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  Coccidioidomycosis is a soil dwelling fungi which is especially common in desert areas such as southwestern United States and northwestern Mexico. Coccidioidomycosis can infect the lung and sometimes spread to other organs such as the brain. 

Jason Wilken et al. Coccidioidomycosis among case and crew members at an Outdoor Television Filming Event – California, 2012. Morbity and Mortality Weekly Report 4/18/2014

Jennifer Brown et al. Coccidioidomycosis: epidemiology. Clinical Epidemiology 2013;5:185-97.

Coccidioidomycosis infections can range from a mild febrile illness to chronic infections to death. Coccidioidomycosis infections are also known as “Valley Fever”.

Coccidioidomycosis is a soil fungi, and exposure to dust is associated with higher risk of Coccidioidomycosis infections. Outbreaks of Coccidioidomycosis have been associated with windstorms, earthquakes, military training exercises, hunting trips, and archaeological expeditions.

A case series was recently presented of 10 film crew and actors who developed either confirmed (5 cases) or probable (5 cases) Coccdioidomycosis infections following outdoor filming in California. Filming was done in area that underwent soil disruptive work such as digging and grading just prior to the filming. The filming area was also near a dusty mining operation. Five of the affected workers reported dusty conditions during the filming. Five of the cases required emergency room treatment and two of the cases were hospitalized for 2 or 28 days.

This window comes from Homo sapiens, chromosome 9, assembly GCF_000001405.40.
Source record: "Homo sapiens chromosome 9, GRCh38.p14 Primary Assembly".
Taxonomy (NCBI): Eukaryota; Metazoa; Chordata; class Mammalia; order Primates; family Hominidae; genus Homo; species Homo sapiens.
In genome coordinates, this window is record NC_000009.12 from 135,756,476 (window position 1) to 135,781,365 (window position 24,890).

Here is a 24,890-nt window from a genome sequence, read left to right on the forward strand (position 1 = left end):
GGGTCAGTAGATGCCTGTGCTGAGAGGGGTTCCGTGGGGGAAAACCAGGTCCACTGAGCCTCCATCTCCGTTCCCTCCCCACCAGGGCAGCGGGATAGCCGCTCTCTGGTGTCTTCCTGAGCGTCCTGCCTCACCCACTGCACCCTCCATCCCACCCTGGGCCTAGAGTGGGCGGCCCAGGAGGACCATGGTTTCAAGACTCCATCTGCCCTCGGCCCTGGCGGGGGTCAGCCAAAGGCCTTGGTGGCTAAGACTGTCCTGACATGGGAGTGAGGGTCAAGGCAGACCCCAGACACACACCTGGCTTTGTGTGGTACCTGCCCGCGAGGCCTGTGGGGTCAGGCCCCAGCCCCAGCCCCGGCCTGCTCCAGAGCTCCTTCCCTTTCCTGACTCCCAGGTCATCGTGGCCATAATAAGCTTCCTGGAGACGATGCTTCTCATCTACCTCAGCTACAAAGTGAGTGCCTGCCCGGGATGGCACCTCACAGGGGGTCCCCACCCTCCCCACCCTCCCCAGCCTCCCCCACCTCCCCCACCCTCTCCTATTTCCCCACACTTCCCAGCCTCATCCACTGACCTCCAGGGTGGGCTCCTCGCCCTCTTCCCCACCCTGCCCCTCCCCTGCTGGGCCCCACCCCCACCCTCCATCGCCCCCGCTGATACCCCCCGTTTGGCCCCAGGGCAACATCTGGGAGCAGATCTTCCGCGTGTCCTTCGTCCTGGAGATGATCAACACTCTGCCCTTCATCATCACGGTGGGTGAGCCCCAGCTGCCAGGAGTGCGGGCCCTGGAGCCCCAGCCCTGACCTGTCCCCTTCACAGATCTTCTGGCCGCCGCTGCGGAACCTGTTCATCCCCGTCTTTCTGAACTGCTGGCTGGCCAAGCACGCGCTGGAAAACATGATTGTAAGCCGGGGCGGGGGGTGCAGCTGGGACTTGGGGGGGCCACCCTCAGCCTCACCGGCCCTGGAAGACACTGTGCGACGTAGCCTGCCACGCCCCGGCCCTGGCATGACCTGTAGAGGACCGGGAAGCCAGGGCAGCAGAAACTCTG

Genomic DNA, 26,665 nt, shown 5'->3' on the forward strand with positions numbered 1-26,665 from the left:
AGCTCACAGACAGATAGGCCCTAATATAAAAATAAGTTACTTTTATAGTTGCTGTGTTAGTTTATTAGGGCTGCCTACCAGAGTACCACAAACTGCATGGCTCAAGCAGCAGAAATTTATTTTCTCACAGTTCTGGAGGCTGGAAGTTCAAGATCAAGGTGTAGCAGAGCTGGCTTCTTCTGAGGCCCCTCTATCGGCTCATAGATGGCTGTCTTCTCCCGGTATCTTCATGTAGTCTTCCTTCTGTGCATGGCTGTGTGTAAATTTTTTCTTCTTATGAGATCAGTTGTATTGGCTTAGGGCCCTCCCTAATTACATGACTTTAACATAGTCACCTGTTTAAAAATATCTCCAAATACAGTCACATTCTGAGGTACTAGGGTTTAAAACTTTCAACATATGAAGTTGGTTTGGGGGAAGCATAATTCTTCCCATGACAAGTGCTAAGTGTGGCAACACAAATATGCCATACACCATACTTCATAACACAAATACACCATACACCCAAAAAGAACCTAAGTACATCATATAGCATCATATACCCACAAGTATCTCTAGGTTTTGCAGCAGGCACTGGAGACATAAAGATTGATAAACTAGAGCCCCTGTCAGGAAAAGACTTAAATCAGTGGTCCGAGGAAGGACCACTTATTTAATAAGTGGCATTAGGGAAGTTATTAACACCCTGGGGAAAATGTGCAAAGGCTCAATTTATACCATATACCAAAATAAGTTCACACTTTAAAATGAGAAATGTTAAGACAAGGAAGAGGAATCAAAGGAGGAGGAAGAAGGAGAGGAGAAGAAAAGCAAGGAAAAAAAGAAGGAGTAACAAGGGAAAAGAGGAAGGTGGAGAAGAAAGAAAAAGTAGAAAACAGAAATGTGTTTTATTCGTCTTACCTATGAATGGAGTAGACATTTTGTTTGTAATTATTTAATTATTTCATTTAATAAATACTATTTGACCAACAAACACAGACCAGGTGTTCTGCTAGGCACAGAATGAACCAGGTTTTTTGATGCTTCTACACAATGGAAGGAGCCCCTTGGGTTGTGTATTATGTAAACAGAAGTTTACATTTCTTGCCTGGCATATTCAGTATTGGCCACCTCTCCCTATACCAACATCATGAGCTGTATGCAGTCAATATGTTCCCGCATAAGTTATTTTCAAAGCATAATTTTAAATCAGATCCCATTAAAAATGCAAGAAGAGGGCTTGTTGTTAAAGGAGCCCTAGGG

People working on dusty jobs (such as agriculture or construction) should wear respiratory protection such as particulate respirators or dust masks to reduce risk of Coccidioidomycosis infection. Planting drought-resistant vegetation can reduce airborne dust in many areas. Wetting soil with water prior to digging operations can also reduce airborne dust. Persons living/working in arid areas who develop fever and cough should receive immediate medical attention for diagnosis and treatment of possible Coccidioidomycosis infections.



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